I’m not always the best for following what the “experts” recommend. When I took my athletic trainer’s course, they basically had me study from a book, that their company produced, so they could make money. The course was a bit of a joke for someone who had taken four years of kinesiology at a University. Here I had this instructor with no background, pretty much just preaching what the book said, without a real opinion of her own it seemed.
You see, I like to lift weights. I hate to run. If you like to run, all the power to you. I find it the most boring form of exercise imaginable, but I have a lot of respect for the work that runners put in. They work their tails off and can achieve amazing results. Anyone that can run for 4 hours straight has to be in exceptional condition. But me, I just like to lift heavy stuff and play sports. I know the importance of cardiorespiratory fitness, but I can never really get excited about doing it.
If anyone can fill me in on the high they get from running and why they get it, I’m all ears. But in this case, I’m telling you to do as I say and not as I do. Getting cardiorespiratory work into your fitness routine will come with all kinds of benefits. Mind you, running isn’t the only form of cardio, so make sure you look to other avenues to get that work in if you’re like me.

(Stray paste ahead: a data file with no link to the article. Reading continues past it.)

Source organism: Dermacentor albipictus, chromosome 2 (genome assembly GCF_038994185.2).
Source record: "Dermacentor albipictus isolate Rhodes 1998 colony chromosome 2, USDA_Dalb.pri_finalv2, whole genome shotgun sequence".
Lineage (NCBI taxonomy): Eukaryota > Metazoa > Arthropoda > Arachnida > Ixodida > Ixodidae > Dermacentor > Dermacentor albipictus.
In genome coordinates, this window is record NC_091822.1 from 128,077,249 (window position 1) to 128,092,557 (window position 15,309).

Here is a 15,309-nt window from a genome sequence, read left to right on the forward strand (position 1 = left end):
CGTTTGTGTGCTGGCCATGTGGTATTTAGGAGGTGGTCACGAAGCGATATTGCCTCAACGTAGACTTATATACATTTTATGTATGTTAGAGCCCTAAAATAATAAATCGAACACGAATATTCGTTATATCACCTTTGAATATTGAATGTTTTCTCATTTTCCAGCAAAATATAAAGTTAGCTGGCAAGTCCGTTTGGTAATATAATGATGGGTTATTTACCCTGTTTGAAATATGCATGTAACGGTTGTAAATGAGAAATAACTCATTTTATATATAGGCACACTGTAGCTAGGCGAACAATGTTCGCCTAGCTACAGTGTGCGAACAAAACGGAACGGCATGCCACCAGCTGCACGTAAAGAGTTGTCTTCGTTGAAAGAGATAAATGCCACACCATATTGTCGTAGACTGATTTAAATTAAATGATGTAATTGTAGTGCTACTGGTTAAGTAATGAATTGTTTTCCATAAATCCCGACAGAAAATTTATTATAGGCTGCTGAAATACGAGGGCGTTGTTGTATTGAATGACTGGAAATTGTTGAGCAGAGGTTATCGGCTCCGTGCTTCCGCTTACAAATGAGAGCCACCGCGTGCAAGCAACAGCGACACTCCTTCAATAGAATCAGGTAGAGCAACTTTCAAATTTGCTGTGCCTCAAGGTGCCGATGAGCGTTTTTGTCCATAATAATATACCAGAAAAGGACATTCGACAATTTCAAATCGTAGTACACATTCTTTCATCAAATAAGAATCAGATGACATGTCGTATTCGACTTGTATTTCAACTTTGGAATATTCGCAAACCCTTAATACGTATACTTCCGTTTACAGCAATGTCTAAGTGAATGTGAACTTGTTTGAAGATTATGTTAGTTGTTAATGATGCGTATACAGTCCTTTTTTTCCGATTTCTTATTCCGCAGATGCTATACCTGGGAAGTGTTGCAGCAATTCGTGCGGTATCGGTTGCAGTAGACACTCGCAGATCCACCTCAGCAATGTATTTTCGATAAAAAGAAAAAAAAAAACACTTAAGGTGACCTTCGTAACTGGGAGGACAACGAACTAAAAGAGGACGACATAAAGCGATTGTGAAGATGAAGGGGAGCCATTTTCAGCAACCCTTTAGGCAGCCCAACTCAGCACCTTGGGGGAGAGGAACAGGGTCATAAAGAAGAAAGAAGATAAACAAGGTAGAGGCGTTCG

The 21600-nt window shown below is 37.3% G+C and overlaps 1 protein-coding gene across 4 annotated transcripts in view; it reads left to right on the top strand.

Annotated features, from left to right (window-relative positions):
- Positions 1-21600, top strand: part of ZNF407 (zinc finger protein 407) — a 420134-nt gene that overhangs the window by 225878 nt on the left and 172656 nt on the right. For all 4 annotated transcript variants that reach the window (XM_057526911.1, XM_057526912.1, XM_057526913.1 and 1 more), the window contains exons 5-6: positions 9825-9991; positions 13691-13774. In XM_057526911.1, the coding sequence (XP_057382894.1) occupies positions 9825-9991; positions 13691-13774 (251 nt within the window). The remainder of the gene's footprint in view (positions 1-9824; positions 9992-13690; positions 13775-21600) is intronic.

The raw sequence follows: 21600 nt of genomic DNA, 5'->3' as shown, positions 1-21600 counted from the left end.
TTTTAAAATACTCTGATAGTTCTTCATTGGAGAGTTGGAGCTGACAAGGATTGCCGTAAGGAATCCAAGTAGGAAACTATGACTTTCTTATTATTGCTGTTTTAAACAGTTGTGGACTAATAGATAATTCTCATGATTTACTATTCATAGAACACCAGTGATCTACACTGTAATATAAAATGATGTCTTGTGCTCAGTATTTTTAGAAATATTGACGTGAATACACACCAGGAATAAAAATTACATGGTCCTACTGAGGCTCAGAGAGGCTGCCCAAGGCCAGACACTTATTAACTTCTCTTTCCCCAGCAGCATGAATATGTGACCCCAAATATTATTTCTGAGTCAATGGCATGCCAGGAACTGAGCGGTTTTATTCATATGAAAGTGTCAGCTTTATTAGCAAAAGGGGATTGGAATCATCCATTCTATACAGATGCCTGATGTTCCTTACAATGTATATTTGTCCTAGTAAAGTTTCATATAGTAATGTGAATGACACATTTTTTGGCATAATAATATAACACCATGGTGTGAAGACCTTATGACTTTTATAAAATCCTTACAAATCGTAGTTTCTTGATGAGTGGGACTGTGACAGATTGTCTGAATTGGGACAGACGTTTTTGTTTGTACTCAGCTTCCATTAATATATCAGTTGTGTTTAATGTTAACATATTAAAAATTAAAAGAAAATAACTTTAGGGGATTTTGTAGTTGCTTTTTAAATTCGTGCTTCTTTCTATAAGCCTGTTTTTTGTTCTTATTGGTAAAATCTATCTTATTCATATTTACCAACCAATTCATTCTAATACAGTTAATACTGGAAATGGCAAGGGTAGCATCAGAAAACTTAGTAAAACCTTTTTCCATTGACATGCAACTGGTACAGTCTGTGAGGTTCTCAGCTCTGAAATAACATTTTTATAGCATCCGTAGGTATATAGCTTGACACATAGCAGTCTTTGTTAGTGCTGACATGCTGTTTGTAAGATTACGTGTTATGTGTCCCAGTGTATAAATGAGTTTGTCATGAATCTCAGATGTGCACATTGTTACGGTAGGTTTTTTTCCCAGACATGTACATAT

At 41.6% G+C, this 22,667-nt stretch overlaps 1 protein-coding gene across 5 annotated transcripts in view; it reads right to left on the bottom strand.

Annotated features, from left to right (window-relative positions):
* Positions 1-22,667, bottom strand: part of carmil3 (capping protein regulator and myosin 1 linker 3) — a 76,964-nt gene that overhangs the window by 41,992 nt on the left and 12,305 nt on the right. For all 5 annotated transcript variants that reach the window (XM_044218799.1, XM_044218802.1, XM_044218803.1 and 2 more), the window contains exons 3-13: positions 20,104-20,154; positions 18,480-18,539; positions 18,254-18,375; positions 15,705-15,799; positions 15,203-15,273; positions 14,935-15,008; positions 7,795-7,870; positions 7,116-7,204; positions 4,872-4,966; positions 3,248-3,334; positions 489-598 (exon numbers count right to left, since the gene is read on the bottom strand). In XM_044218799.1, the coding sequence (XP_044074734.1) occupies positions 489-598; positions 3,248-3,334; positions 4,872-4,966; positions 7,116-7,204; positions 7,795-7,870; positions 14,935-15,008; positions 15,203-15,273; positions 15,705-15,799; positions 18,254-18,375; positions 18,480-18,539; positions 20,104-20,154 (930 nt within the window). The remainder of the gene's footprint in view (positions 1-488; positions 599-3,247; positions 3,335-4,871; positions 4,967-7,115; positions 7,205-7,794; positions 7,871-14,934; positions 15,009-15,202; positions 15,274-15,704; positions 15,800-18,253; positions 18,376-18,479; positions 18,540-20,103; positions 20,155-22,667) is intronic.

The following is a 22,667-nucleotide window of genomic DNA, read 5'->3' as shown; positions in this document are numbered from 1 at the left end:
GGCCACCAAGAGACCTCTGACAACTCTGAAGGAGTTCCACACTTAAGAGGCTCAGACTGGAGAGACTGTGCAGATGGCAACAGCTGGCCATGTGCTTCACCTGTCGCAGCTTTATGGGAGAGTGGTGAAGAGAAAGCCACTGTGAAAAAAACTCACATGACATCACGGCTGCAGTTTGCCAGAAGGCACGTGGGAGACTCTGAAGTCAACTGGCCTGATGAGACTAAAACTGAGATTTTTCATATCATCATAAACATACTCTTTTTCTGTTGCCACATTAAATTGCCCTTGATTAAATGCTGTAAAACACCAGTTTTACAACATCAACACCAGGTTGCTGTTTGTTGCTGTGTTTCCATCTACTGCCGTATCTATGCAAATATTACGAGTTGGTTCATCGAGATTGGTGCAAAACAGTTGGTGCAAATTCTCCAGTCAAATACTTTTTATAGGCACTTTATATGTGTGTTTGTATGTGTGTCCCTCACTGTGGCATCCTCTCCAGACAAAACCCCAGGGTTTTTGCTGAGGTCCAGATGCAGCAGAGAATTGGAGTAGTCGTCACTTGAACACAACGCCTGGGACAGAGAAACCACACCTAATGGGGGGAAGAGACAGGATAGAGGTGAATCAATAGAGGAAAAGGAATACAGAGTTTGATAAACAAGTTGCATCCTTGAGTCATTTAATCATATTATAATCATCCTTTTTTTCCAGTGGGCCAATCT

Running is one component I’m missing in my fitness routine. I do play hockey through the winter and soccer through the summer, so in my mind I’m kind of covered there.
Here are some other components of fitness that you should look into in order to have a well-rounded program and active lifestyle:
- Cardiorespiratory (CR) Endurance – the efficiency with which the body delivers oxygen and nutrients needed for muscular activity and transports waste products from the cells. You’ll be able to incorporate things like running or jogging for distance, biking, walking, or hiking to help develop this system.
- Muscular Strength – the greatest amount of force a muscle or muscle group can exert in a single effort. Here’s where you can grab some heavy stuff like dumbbells, barbells, sandbags and other stuff to lift for low reps. Lifting heavy weight with sets of low repetitions will help you increase muscular strength.
- Muscular Endurance – the ability of a muscle or muscle group to perform repeated movements with a sub-maximal force for extended periods of time. Here’s where you can grab those dumbbells and barbells again, but make sure they’re a little lighter. You’re main goal here is to lift for higher repetitions in your sets to improve the endurance of your muscles.
- Flexibility – the ability to move the joints or any group of joints through an entire, normal range of motion. You can also refer to this as stretching. There are two types of stretches you can perform as well: static and dynamic. A static stretch is where you hold a stretch for a period of time. This is most effective after a workout. A dynamic stretch is where you take a joint through a range of motion without holding it in a particular position. It basically moves back and forth through a range of motion without stopping, thus making it dynamic.